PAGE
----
Abelia Frutteto

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since Mar 02, 2018
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chicken forest garden trees
flatlands IT
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Recent posts by Abelia Frutteto

I'm interesting in doing a smaller cob-structure test run and also need a new chicken coop.  Can the two projects be combined?  I'm concerned about ventilation and moisture & amonia build up (with the addition of chicken droppings from about 20 chickens) and also not sure if I can build a cob coop that would provide protection from pests and predators (esp mice/rats).  I live in a hothumid/rainyfoggy climate.  Do you have any advice?   Thanks much, Abelia
7 months ago
Hi all,
Here is a large family nursery outside of Modena in Italy that offers Bacon, Hass, Reed and No-name avocado trees.  I haven't got any info on shipping, though.  They also sell the rootstock, called portainnesto in Italian.  http://www.maiolifruttiantichi.it/p9/risultato-della-ricerca/?nome_form=fCercaEcommerce&tipo_richiesta=ricerca-e-commerce&modalitaRicercaEcommerce=and&searchStringEcommerce=avocado&btnSearchEcommerce=Cerca

If that strange-looking link doesn't work try maiolifruttiantichi.it   then search (cerca prodotti) for avocado (same as English).

((If you are looking for organic/biodynamic heirloom fruit trees in IT there's also Omezzolli in Riva del Garda.  Don't know if they sell avocados.))
10 months ago
Though I unfortunately live too far away to order here, Trees of Antiquity (mail order and CA nursery) has a fabulous online site with a search function to select your hardiness zone, pollination windows, harvest times, fruit storage, etc and also a load of information about and pictures of each cultivar they sell.    
11 months ago
Hi Aida,  I also live in 9a and here the figs grow almost as weeds.  They are really tough and stunningly drought resistant. Young unprotected trees do die back in the winter here too, but come back stronger the next spring.

The older generation of local farmers and garden putters not only prune the fig trees to keep them low, but also tie plastic water bottles (to varying degree of fullness/weight) to the fig branches over the winter and summer so they are weighed down and growing low and mostly horizontally. Not sure if those are removed when the tree is fruiting though I doubt it. I'll try to get a photo and post it later. Good luck keeping your tree productive and contained and warm!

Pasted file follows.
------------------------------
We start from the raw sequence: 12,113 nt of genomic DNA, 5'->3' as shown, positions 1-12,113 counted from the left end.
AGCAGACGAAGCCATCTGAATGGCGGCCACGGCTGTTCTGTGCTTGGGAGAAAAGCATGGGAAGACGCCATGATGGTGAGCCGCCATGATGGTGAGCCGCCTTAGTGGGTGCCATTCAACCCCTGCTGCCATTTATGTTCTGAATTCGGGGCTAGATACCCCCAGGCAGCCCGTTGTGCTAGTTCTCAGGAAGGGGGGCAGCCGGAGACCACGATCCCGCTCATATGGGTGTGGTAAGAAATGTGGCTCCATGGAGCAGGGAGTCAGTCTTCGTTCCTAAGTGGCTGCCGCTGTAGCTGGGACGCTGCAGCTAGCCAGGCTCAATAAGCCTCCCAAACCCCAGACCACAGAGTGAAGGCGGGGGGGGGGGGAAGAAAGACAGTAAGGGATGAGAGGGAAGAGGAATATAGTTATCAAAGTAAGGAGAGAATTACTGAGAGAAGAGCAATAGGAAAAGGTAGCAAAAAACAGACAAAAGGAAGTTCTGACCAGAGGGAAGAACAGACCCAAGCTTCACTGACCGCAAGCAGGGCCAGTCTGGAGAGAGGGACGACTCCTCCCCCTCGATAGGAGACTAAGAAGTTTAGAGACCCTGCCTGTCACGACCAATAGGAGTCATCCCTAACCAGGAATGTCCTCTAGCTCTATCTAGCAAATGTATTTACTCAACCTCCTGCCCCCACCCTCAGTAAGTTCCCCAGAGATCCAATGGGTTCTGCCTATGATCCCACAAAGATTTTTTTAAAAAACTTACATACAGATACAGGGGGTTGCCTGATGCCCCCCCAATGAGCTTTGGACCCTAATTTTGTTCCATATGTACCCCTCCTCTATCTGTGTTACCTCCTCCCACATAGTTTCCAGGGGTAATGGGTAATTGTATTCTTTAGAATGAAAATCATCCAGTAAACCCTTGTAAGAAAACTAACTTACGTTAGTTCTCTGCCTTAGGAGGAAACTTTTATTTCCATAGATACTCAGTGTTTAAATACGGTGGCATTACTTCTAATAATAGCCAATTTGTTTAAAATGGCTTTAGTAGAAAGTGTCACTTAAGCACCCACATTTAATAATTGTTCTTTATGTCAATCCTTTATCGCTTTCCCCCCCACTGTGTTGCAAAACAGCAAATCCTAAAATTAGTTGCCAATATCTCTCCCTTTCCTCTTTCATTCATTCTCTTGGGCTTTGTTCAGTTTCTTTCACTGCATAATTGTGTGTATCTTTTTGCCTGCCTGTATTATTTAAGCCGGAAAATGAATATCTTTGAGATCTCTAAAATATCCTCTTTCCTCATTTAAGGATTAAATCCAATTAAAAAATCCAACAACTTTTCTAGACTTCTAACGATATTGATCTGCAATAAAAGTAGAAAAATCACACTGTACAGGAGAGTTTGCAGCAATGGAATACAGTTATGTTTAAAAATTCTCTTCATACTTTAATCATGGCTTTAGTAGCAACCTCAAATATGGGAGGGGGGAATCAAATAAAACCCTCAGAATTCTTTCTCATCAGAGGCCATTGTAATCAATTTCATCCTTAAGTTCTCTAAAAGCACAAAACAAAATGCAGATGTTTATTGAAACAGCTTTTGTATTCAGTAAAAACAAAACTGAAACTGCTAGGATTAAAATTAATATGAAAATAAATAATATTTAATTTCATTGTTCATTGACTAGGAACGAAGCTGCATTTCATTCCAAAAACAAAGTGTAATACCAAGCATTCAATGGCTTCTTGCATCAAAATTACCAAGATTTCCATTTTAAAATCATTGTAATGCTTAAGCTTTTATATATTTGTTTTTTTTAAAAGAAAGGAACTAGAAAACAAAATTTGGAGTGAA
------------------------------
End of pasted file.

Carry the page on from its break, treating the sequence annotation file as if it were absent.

11 months ago
Thanks Jane.  

These people should be experts; they've been in the business over 3 generations and almost 100 years.  They said to soak the trees for a couple of hours right before planting and trim before putting the roots in the ground.  Thanks for the advicie.

Do you prune to central leader or open bowl shape?  What type of trees have you got?
11 months ago
I've been reading up about pruning fruit trees and have been trying to revive some very neglected plum and apple trees etc but am new to this metier.  When I picked up 10 bare root trees last Sunday at an heirloom nursery I was told to be sure to prune/trim the roots quite a bit before planting.  That was news to me.  These are free hanging bare roots, not a bundled rootb ball or container-bound roots.  Does anyone have knowledge about pruning/shortening roots??  These trees are 2 years old, one year after graft though a couple are "franc" -- or "seedling."